Lately, the automation business has gained a significant amount of momentum, namely in the field of Robotic Process Automation (RPA). The benefits of RPA manifest by alleviating the stress of repetitive and easy operations.
Because of changes in business operations due to the pandemic, such as moving to a remote workforce and social distancing requirements, many expect that the automation of business processes will become even more crucial in the future.
The Process of Automating: The Starting Point
To begin reaping the benefits of RPA implementations, the starting point involves real-world problems and use cases that can apply automation. One of the first obstacles is uncovering the type of automation that will best solve your individual use case or business process.
The majority of organizations begin with back-office services. These services are primarily in finance and the supply chain. Business processes within these two divisions are complex. They involve input from various departments in both structured and unstructured data forms. For example, this can be from Salesforce, ServiceNow, SAP, Oracle, Excel, and other sources via email, pdfs, hand-written notes, and more. As a result, many people choose to start by automating certain repetitive operations and simple workflows that mostly operate with structured data types.
Expanding RPA Use
A growing number of businesses are expanding their use of RPA as users acquire trust in the technology. As a result, they deploy more RPA in increasingly complicated processes and adopt new tools. For example, RPA can be used to automate Optical Character Recognition (OCR), conversational chatbots, and Business Process Management (BPM) platforms with built-in integration platforms as a service (iPaaS).
It’s critical to understand RPA’s limitations and the increasing importance of third-party solutions. RPA, for instance, is hampered by the fact that the technology currently does not perform well with unstructured data.
These experiences help businesses broaden their understanding of what RPA can be used to automate. Additionally, it helps businesses establish best practices for future implementations. Using process mining or discovery tools helps certain organizations revisit their current internal processes. When executives have improved visibility into their internal workflows, they may assess whether RPA is still needed. Furthermore, they can determine whether they need to re-engineer or redesign the process altogether.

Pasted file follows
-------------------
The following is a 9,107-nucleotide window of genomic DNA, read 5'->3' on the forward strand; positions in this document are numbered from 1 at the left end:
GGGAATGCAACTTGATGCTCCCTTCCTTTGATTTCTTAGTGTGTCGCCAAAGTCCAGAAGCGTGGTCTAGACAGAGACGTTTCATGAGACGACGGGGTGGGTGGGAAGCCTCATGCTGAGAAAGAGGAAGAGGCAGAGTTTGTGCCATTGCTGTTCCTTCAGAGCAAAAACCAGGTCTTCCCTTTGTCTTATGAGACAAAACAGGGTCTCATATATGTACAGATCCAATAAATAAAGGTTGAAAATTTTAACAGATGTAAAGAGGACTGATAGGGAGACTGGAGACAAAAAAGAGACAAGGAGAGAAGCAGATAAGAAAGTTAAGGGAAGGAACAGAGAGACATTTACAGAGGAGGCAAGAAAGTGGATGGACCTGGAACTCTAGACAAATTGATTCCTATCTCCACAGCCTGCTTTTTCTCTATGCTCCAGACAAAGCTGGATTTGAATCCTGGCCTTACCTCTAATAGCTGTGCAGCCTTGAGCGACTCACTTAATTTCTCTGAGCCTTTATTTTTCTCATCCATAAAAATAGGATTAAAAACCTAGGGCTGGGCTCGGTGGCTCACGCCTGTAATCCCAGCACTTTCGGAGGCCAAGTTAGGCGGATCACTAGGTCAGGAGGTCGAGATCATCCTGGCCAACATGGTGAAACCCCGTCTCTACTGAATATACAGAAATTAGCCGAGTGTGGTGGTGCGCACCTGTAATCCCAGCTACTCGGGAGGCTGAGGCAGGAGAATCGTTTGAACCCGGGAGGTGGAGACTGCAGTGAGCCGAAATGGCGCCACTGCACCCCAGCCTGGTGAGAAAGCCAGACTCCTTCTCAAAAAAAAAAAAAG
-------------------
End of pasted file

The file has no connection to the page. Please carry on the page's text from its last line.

The success and benefits of RPA are dependent on a company’s specific workflows. Despite what RPA can be used to automate, some use cases are more suited for RPA than others. At its core, RPA is about re-engineering a company’s processes to improve efficiency. It’s all about optimization.
Reaping the Benefits of RPA: Tips for Implementation
If you’re new to RPA, here are some top tips for success:
- Achieve cross-departmental alignment: Knowing the objectives (e.g. empowering them to focus more on mission-essential operations) is critical to long-term success. A recent survey finds that over 25% of employees fear losing their employment due to automation.
- Create a Center of Excellence (COE) that governs what works, where automation is needed, and best practices for security and IT. This includes exception handling, process overview, counselling and course correction. Similarly to how HR oversees human labour, the COE handles automation tools. This will prevent “shadow IT” and guarantee actions are compliant and secure.
- Focus on visibility, documentation, and lastly automation: Companies that stay remote for longer will need to better understand their internal processes, with documentation essential for data-driven choices. They need to use process mining technologies to catalogue internal operations before automating. Alternatives to automation include redesigning workflows and retraining employees.
- Focus on big goals, not small tasks: After documentation, change management must evaluate whether automation is genuinely required and what benefits it can provide. Process intelligence helps firms re-engineer processes, retrain workers, and automate. Before automating processes, a company must first understand them.
- Approach RPA iteratively: Iterative approaches work best with RPA. A 12-month development period does not guarantee flawless automation.